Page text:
Liz Dunn (2014) has shown in her now famous experiments that it is better to give than to receive by measuring the happiness of students asked to either spend a gift of money on themselves or others, even though they predicted otherwise. The field of positive psychology (Dunn 2014, Seligman 2003, 2011, Lyobimorsky 2010) has focused on the limitations of money in generating happiness. Action for Happiness http://www.actionforhappiness.orghas popularised, along with others, the idea of making Random Acts of Kindness as seen in the film Pay it forward.
We find it easier to help those close by. Those we love or are related to. Those in most need. The third sector has worked tirelessly to create positive messages about our helping those on the other side of the world. The west’s history with the developing world is often very far from prosocial behaviour, taking rather than giving, ruling rather than empowering. History is full of examples of power seeking, abuse of power, desperation to hold on to it, characterising the other as inferior. Sadly this is not just history but continues in current presidential debates.
How then can we show prosocial behaviour to those who have abused it? The depth of our psychological understanding helps hugely here. We know that the bully has often been bullied, just as all abusers have been abused even though all those abused or bullied do not go on to perpetrate that behaviour. Our understandings of defences against fear, insignificance, vulnerability and death help us to understand the acting out going on across the world.
Prosocial behaviour is about showing kindness to all. Showing love to the murderer. Healing the abuser. Demonstrating forgiveness as the inspirational Forgiveness Project (Cantacuzino 2015) shows or the Truth and Reconciliation of Nelson Mandela and others. Speaking a kind truth to power.
Yet there is an urgency which there hasn’t been in history.
Our economic system and our planetary system are now at war. Or, more accurately, our economy is at war with many forms of life on earth, including human life. What the climate needs to avoid collapse is a contraction in humanity’s use of resources; what our economic model demands to avoid collapse is unfettered expansion. Only one of these sets of rules can be changed, and it’s not the laws of nature. Naomi Klein 2015
Are we suffering from compassion fatigue? (Moeler 1999, Rothschild 2006). Are we inured by over-presentation on the TV from Biafra to Calais? Can ideas from new physics which acknowledge we are all made from the same carbon atoms on the one hand, or religious beliefs on the other, help us to connect with our brothers and sisters? The Christian tradition speaks to this. Matthew 25:40 ‘Whatever you did for one of the least of these brothers and sisters of mine, you did for me’.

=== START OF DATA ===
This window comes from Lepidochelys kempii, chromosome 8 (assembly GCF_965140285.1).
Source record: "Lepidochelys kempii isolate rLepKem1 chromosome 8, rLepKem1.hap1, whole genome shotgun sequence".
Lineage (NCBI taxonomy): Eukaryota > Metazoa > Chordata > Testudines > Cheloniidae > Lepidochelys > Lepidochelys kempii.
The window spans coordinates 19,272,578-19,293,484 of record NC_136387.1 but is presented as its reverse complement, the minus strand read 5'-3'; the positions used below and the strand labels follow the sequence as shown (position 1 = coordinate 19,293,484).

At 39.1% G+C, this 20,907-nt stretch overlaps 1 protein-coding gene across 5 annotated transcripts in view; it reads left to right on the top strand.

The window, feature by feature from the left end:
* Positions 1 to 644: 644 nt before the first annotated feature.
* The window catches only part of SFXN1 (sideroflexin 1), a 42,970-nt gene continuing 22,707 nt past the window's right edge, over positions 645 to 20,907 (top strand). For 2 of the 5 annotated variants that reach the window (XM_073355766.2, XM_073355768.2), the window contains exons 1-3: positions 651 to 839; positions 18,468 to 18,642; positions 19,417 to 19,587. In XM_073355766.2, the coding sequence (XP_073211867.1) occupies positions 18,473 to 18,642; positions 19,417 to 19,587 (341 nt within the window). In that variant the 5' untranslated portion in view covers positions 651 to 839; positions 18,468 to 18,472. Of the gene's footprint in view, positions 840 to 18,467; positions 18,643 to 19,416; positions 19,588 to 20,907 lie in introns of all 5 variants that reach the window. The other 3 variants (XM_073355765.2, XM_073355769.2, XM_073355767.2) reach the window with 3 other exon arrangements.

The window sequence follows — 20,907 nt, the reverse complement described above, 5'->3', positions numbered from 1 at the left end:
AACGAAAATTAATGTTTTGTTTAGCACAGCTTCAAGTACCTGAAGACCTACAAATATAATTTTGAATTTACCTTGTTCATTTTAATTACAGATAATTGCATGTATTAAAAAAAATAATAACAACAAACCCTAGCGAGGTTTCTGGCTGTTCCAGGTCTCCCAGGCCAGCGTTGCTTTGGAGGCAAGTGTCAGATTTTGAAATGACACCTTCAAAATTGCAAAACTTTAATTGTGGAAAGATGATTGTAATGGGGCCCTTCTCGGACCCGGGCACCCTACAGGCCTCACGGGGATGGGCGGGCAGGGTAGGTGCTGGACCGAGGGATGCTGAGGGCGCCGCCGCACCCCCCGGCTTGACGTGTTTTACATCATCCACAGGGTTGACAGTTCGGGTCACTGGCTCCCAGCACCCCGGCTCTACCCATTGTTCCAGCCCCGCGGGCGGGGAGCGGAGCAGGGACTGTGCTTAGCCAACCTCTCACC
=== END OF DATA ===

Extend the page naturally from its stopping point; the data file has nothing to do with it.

Self-trauma is often the precursor to our own prosocial behaviour, not wanting others to suffer as we or our loved ones have. The whole tradition of ‘wounded healer’, we heal ourselves by healing others. Service to others is also vital for post-traumatic growth.
So why if it is in our interests to give of money, time, expertise, kindness and love have we failed to do so more effectively? Nudge (Sunset CR and Thaler RH Penguin, 2009) the influential book gave birth to the Behavioural Insights Unit Marshall (2015) in Downing Street and looked at ways in which we can be persuaded to make healthy choices. Marshall (2015) also looked at why it is so hard for us to make the necessary prosocial changes to ameliorate the impacts of climate change. It also depends on who the message comes from - the notion of a Big Society fell apart when it became apparent that it was a way of dressing austerity and not the authentic encouragement of prosocial behaviour.
There is a Buddhist principle of dependent origination. The Dalai Lama notes that our own happiness is dependent on the happiness of others. The Dalai Lama (2001) observes that happiness does not come from material things but rather from a deep, genuine concern for others' happiness. Focusing on one's own needs instead of others' results in negative emotions that prevent true and lasting happiness for the self.
Ubuntuis a South African ethic or ideology focusing on people's allegiances and relations with each other.
The word comes from the Zulu and Xhosa languages. Ubuntu is seen as a traditional African concept.
humanity towards others
belief in a universal bond of sharing that connects all humanity
humanity to others
I am what I am because of who we all are
I am because we are
humanity or fellow feeling; kindness. [Nguni]
Ubuntu is seen as one of the founding principles of the new republic of South Africa and connected to the idea of an African Renaissance. Desmond Tutu said ‘Ubuntu - the essence of being human. Ubuntu speaks particularly about the fact that you can't exist as a human being in isolation. It speaks about our interconnectedness. You can't be human all by yourself, and when you have this quality - Ubuntu - you are known for your generosity. We think of ourselves far too frequently as just individuals, separated from one another, whereas you are connected and what you do affects the whole world. When you do well, it spreads out; it is for the whole of humanity. Ubuntu is very difficult to render into a Western language. When we want to give high praise to someone we say, “Hey, so-and-so has ubuntu”. Then you are generous, you are hospitable, you are friendly and caring and compassionate. You share what you have. It is to say, “My humanity is caught up, is inextricably bound up, in what is yours” . . . We say, “A person is a person through other persons”. A person with ubuntu is open and available to others, affirming of others, does not feel threatened that others are able and good, for he or she has a proper self-assurance that comes from knowing that he or she belongs in a greater whole and is diminished when others are humiliated or diminished, when others are tortured or oppressed. To forgive is not just to be altruistic. It is the best form of self-interest. What dehumanises you inexorably dehumanises me. [Forgiveness] gives people resilience, enabling them to survive and emerge still human despite all efforts to dehumanise them.’ Tutu (2000)
This idea is simply that we can only be fully who we are because of each other.
So how can we love people into helping others? How can we model prosocial behaviour? How can we lead them and ourselves to it?